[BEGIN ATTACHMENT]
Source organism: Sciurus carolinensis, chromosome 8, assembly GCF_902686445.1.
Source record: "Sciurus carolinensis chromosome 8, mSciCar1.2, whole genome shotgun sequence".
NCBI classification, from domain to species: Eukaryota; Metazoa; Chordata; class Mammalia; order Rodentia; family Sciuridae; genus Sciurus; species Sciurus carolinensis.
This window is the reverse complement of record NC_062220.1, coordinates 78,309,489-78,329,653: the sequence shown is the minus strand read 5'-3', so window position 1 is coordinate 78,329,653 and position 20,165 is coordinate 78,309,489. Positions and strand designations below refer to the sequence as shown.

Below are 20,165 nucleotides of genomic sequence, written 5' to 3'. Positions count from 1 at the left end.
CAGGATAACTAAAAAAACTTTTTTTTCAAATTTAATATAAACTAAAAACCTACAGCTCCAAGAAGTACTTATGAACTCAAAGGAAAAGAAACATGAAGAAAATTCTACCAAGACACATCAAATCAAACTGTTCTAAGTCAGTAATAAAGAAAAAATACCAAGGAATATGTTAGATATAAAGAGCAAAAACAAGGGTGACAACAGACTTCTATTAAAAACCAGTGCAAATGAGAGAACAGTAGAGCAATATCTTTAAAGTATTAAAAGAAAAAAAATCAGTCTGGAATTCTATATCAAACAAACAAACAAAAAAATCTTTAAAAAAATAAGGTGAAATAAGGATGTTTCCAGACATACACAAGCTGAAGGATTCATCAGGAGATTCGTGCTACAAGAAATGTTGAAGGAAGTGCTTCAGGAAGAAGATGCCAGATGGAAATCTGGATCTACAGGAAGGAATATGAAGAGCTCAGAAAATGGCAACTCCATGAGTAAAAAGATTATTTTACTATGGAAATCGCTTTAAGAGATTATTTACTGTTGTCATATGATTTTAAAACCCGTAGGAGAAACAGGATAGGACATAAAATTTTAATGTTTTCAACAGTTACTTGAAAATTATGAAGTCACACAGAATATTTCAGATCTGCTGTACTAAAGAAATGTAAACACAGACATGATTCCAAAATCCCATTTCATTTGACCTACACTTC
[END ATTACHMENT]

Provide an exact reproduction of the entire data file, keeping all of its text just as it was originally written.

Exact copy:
Source organism: Sciurus carolinensis, chromosome 8, assembly GCF_902686445.1.
Source record: "Sciurus carolinensis chromosome 8, mSciCar1.2, whole genome shotgun sequence".
NCBI classification, from domain to species: Eukaryota; Metazoa; Chordata; class Mammalia; order Rodentia; family Sciuridae; genus Sciurus; species Sciurus carolinensis.
This window is the reverse complement of record NC_062220.1, coordinates 78,309,489-78,329,653: the sequence shown is the minus strand read 5'-3', so window position 1 is coordinate 78,329,653 and position 20,165 is coordinate 78,309,489. Positions and strand designations below refer to the sequence as shown.

Below are 20,165 nucleotides of genomic sequence, written 5' to 3'. Positions count from 1 at the left end.
CAGGATAACTAAAAAAACTTTTTTTTCAAATTTAATATAAACTAAAAACCTACAGCTCCAAGAAGTACTTATGAACTCAAAGGAAAAGAAACATGAAGAAAATTCTACCAAGACACATCAAATCAAACTGTTCTAAGTCAGTAATAAAGAAAAAATACCAAGGAATATGTTAGATATAAAGAGCAAAAACAAGGGTGACAACAGACTTCTATTAAAAACCAGTGCAAATGAGAGAACAGTAGAGCAATATCTTTAAAGTATTAAAAGAAAAAAAATCAGTCTGGAATTCTATATCAAACAAACAAACAAAAAAATCTTTAAAAAAATAAGGTGAAATAAGGATGTTTCCAGACATACACAAGCTGAAGGATTCATCAGGAGATTCGTGCTACAAGAAATGTTGAAGGAAGTGCTTCAGGAAGAAGATGCCAGATGGAAATCTGGATCTACAGGAAGGAATATGAAGAGCTCAGAAAATGGCAACTCCATGAGTAAAAAGATTATTTTACTATGGAAATCGCTTTAAGAGATTATTTACTGTTGTCATATGATTTTAAAACCCGTAGGAGAAACAGGATAGGACATAAAATTTTAATGTTTTCAACAGTTACTTGAAAATTATGAAGTCACACAGAATATTTCAGATCTGCTGTACTAAAGAAATGTAAACACAGACATGATTCCAAAATCCCATTTCATTTGACCTACACTTC